Little Celebrations

Is it good for you to celebrate a personal accomplishment? What if the accomplishment is nothing profound? What if the accomplishment is the simple act of being consistent? Would you judge someone if you knew their celebration was for something that seemed pretty trivial? It seems to me that celebrating one of life’s accomplishments almost feels like a form of bragging, calling attention to yourself.

But I am going to do it anyhow. And I will try to explain why it is important.

I am celebrating a little bit today.  This is my 300th blog post.  That means I have been posting once a week for nearly six years! I believe it is important to stop and celebrate occasionally. My blog is not a “best-seller”. I doubt is has a profound impact on people’s lives. It rarely reaches 100 people in a week. Some of the posts are pretty good, a few are my favorites and a lot of them don’t quite meet my original goals for them. But I get joy from doing them. I love the challenge of new ideas. Writing is fun for me. Coming up with something new to say is not easy. Putting my own ideas, or my spin on other’s ideas, is work. So a long, consistent performance deserves a celebration.

Hooray for me

In her post (, Cate Scott Campbell challenges us:

“The problem, of course, is that this lack of celebrating success has put me at major risk of ignoring the big and small triumphs of creative growth—the triumphs that remind us of how far we’ve come, how courageous we’ve been, and how, even when it got bleak, we kept on.”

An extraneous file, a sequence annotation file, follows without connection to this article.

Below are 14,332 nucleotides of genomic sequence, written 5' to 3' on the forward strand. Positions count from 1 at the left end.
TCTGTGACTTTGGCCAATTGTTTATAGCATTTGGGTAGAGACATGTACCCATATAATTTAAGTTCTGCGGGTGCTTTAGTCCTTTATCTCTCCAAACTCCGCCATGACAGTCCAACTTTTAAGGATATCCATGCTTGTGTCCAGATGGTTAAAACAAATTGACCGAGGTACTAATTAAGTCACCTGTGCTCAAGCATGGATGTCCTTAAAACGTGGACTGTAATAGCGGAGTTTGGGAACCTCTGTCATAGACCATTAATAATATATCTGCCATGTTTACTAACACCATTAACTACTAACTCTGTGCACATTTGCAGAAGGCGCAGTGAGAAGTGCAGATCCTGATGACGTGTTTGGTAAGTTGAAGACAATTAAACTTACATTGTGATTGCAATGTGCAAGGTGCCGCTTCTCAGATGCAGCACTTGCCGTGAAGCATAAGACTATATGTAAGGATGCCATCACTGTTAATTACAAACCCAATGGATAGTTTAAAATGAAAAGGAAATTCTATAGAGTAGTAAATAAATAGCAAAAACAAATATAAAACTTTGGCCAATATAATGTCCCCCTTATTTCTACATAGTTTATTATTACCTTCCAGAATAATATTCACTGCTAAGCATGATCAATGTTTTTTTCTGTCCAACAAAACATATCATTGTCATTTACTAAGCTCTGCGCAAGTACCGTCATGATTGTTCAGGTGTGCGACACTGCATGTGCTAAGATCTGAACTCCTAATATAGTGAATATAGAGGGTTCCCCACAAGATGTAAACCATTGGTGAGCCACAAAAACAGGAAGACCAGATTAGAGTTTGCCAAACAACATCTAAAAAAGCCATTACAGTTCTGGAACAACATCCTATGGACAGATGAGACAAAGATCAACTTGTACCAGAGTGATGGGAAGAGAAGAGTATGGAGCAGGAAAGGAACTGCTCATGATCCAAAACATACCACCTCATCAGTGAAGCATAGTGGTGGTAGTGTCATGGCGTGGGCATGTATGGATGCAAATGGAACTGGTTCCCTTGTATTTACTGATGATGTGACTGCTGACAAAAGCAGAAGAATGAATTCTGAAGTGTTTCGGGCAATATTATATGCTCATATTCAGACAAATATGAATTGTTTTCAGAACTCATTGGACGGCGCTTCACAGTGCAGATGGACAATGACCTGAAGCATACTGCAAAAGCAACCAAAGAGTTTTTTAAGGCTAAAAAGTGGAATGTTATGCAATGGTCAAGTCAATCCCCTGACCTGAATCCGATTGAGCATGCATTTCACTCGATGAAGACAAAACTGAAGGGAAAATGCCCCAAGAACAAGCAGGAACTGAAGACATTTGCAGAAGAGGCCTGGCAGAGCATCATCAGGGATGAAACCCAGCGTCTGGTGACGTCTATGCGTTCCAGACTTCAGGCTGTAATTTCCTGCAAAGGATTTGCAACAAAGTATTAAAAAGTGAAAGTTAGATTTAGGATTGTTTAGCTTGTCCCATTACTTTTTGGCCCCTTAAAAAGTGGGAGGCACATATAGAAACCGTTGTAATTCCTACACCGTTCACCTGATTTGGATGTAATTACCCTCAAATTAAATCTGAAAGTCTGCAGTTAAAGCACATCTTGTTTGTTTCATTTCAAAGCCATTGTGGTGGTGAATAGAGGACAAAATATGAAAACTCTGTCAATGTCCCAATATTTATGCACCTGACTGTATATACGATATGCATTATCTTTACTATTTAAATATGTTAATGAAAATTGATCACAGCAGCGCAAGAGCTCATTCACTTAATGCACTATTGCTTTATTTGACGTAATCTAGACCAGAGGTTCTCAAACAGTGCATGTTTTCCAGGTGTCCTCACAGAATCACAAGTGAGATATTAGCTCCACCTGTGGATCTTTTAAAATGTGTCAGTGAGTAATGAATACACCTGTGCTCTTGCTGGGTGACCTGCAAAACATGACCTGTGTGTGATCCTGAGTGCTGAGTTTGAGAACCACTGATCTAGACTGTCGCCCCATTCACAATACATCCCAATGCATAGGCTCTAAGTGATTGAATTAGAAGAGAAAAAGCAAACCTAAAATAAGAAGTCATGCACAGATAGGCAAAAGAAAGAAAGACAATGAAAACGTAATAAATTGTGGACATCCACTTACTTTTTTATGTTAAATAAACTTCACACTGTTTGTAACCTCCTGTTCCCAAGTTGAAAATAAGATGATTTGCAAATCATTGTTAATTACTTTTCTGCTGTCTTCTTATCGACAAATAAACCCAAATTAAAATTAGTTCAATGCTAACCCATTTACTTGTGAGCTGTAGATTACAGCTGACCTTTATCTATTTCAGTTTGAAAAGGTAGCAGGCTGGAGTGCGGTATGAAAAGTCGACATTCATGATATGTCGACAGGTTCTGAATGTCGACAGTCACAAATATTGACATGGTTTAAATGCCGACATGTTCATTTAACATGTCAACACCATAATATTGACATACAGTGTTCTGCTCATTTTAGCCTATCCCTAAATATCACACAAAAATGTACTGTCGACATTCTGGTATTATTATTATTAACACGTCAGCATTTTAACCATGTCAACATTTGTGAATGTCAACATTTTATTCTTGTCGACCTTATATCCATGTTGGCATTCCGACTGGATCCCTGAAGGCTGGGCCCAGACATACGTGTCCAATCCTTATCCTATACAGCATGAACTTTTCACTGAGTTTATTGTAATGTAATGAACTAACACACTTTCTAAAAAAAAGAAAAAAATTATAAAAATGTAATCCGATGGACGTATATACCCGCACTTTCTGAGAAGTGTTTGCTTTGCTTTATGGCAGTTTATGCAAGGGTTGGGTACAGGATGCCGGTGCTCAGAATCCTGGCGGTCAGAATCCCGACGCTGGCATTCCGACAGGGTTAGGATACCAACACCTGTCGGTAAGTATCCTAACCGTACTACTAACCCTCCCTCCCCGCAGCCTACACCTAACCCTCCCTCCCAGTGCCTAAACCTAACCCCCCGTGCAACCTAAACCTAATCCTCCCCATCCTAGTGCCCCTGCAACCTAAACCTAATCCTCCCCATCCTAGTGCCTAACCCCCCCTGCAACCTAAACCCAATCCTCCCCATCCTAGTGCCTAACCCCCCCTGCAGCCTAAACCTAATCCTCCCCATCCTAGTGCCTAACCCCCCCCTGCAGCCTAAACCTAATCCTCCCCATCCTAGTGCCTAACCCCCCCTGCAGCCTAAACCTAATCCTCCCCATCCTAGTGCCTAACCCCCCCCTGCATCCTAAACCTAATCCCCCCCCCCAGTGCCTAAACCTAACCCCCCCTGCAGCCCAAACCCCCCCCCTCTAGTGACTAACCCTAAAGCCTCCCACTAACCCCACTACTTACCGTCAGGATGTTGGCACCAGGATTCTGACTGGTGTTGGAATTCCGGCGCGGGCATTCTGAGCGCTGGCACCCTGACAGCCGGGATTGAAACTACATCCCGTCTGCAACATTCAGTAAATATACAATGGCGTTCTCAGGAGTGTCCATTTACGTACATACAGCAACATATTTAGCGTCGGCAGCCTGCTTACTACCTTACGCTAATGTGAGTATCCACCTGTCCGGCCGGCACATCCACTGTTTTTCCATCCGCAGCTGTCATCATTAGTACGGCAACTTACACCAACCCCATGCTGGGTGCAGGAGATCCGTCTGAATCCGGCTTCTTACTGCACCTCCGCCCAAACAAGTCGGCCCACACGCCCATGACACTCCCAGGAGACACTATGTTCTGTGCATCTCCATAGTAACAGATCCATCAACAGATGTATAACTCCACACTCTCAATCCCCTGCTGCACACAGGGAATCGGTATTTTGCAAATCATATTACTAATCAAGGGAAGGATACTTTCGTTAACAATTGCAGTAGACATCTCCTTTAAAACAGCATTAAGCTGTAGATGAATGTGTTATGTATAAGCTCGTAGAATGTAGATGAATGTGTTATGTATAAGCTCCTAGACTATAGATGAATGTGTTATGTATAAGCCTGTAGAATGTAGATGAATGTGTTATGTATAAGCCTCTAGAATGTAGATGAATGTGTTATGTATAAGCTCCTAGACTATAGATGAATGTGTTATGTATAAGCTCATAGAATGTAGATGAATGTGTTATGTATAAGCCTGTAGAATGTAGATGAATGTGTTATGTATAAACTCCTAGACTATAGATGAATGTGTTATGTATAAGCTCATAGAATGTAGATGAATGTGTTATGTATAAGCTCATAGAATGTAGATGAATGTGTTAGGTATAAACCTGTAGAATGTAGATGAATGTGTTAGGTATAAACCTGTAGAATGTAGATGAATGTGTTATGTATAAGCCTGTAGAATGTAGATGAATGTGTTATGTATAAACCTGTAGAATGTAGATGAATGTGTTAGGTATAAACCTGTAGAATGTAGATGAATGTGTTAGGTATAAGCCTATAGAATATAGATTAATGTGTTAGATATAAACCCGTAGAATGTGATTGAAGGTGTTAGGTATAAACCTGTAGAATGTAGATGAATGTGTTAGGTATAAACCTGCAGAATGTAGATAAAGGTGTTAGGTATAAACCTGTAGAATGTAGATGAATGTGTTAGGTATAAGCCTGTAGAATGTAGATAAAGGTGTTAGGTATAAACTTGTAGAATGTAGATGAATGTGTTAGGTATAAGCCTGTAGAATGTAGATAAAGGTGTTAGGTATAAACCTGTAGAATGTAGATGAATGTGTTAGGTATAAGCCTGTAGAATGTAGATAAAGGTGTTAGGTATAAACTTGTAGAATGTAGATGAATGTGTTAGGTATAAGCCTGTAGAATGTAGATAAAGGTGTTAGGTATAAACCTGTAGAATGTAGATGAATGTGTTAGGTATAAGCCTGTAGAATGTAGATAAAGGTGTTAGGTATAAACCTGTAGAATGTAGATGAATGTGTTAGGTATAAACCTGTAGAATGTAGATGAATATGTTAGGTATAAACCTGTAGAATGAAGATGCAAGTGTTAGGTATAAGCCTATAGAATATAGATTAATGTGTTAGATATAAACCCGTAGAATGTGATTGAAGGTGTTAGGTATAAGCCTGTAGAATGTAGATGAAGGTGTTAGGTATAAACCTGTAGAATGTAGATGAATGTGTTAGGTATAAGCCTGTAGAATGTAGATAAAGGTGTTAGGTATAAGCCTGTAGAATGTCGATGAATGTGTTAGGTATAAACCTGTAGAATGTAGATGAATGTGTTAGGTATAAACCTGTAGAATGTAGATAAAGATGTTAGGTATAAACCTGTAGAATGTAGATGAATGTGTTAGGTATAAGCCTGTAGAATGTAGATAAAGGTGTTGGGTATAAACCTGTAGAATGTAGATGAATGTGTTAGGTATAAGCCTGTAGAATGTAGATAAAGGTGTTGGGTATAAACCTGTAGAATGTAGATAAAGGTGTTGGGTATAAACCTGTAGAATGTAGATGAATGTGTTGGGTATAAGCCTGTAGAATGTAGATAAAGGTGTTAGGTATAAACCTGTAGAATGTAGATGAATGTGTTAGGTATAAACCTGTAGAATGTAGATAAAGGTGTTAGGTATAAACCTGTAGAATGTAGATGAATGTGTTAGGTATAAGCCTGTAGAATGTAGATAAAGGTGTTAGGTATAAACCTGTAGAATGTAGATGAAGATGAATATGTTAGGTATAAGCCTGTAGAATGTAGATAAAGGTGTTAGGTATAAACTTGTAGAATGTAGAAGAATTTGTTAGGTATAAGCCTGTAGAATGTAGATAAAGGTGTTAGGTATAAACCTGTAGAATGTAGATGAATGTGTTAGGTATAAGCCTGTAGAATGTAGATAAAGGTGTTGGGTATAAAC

This little celebration of mine got me thinking. For most of us, we are our own biggest critics. We are really good at pointing out what we didn’t do, what we failed to accomplish, what we are not as good as others at doing. The idea to pause and reflect is not something we generally do. We know the job might not be done. We might feel there is a long way to go. Perhaps we have decided that we really have not accomplished anything. But that negative thinking doesn’t get us anywhere, does it? Why not try a different approach?

There are some really great benefits to celebrating. Research suggests that if you frequently mark off or celebrate mental milestones, life feels as if it slows down and takes on more meaning. The act of rewarding yourself feels good. It helps us to keep moving. Sometimes the celebration simply allows us to realize what we have done and motivates us to move forward.

You might not be a person who likes public displays of celebration. Perhaps you prefer not to bring attention to your accomplishments? Here is an alternative. I really like the idea in the post noted above suggesting a “jar of reflection”. Simply put a jar in your office or kitchen with a number of papers beside it. When you accomplish something, write it down and put it in the jar. At the end of the year, read everything you put in the jar. Your own personal celebration.

Okay, I am done celebrating. Back to work!


2 thoughts on “Little Celebrations

  1. I love this post Dean and want to say congratulations on your 300th post. It shows real commitment. I agree we need to celebrate more and be kinder in our self speak. Thank you for being you.

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